Fluoride is a toxic chemical. Read the government warnings regarding toothpaste and mouthwash:
“Keep out of reach of children under 6 yrs of age.”
“If you swallow more than used for brushing, get medical help or contact a PoisonControlCenter right away.”
"If more than used for brushing is accidentally swallowed, get medical help or contact a Poison Control Centre right away."
“Never give fluoridated mouthwash or mouth rinses to children under six years of age, as they may swallow it.”
“Use non-fluoridated toothpaste or no toothpaste for young children.”
A pea-size amount of fluoridated toothpaste contains about 0.25mg of fluoride. One glass of fluoridated water contains the same amount of fluoride. We are told not to ingest the pharmaceutical grade fluoride in toothpaste. We are told to ingest the industrial grade fluoride in drinking water.
The fluoridation chemicals (hydrofluorosilicic acid, arsenic and lead) are all toxic substances from Schedule 1 of the Canadian Environmental Protection Agency list. Toxic substances are man-made and accumulate in our bodies over our life time.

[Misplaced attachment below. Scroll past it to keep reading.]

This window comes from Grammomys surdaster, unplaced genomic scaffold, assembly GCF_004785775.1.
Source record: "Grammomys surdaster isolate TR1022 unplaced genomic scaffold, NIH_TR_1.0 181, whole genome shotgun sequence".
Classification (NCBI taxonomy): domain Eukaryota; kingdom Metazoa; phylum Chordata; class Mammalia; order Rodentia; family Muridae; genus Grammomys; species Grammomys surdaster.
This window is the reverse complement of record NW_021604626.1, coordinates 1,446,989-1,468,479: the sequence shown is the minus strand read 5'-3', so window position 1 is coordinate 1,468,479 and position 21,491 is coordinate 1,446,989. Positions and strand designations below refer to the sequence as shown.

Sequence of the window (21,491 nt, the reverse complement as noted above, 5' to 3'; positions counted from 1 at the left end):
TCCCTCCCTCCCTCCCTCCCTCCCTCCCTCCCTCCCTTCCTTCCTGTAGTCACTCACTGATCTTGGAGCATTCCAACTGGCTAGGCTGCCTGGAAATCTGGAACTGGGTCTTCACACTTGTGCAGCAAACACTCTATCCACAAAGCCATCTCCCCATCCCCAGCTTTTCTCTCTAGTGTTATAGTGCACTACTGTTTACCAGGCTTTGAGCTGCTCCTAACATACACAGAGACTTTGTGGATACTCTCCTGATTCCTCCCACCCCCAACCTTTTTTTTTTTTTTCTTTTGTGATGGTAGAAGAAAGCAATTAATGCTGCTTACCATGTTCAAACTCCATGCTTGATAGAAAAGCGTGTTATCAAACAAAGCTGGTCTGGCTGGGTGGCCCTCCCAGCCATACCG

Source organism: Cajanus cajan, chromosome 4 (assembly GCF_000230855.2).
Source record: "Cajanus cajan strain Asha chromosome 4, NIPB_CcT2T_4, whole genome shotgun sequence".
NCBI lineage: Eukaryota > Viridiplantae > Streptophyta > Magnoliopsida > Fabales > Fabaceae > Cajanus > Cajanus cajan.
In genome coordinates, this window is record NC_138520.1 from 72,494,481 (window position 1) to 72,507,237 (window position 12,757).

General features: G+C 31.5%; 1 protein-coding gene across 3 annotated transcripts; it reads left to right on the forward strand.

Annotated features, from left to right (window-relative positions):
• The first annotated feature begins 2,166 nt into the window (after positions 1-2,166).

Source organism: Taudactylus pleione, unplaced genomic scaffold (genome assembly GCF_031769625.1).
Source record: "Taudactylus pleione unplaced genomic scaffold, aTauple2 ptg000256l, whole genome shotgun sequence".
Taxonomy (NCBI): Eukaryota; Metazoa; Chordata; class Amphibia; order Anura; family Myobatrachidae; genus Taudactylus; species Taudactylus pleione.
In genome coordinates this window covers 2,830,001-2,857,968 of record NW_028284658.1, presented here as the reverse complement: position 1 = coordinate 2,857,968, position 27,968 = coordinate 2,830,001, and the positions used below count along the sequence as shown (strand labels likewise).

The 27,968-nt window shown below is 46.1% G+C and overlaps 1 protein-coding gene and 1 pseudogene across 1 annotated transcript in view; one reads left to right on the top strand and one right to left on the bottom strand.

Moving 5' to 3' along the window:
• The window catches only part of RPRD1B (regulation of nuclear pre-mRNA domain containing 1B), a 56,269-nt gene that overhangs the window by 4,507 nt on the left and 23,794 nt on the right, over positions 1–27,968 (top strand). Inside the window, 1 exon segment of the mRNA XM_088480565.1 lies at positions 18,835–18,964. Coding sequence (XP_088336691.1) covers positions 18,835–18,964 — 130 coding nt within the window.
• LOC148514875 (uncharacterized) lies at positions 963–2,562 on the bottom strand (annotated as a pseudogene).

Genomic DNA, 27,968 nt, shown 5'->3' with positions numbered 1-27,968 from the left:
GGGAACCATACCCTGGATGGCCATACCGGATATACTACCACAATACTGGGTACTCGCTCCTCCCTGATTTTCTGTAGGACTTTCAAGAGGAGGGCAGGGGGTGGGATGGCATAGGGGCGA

Environment Canada also states that; “Hydrofluorosilicic acid is identified as a dangerous good under the Transportation of Dangerous Goods Regulations and has been classified as a Class 8 corrosive substance.” The disposal of these “hazardous waste” products is expensive. They may not be put into our lakes, rivers or streams.
We are paying companies to put their hazardous waste into our drinking water, hence source water. Shouldn't these companies pay for the disposal of their own hazardous waste, in a manner that does not cause environmental or human health harm?
The new 2002 Safe Drinking Water Act of Ontario does not permit the addition of “drinking water health hazards” to our drinking water and dilution of contaminants is “no defense”. Toxic substances by definition are “drinking water health hazards.”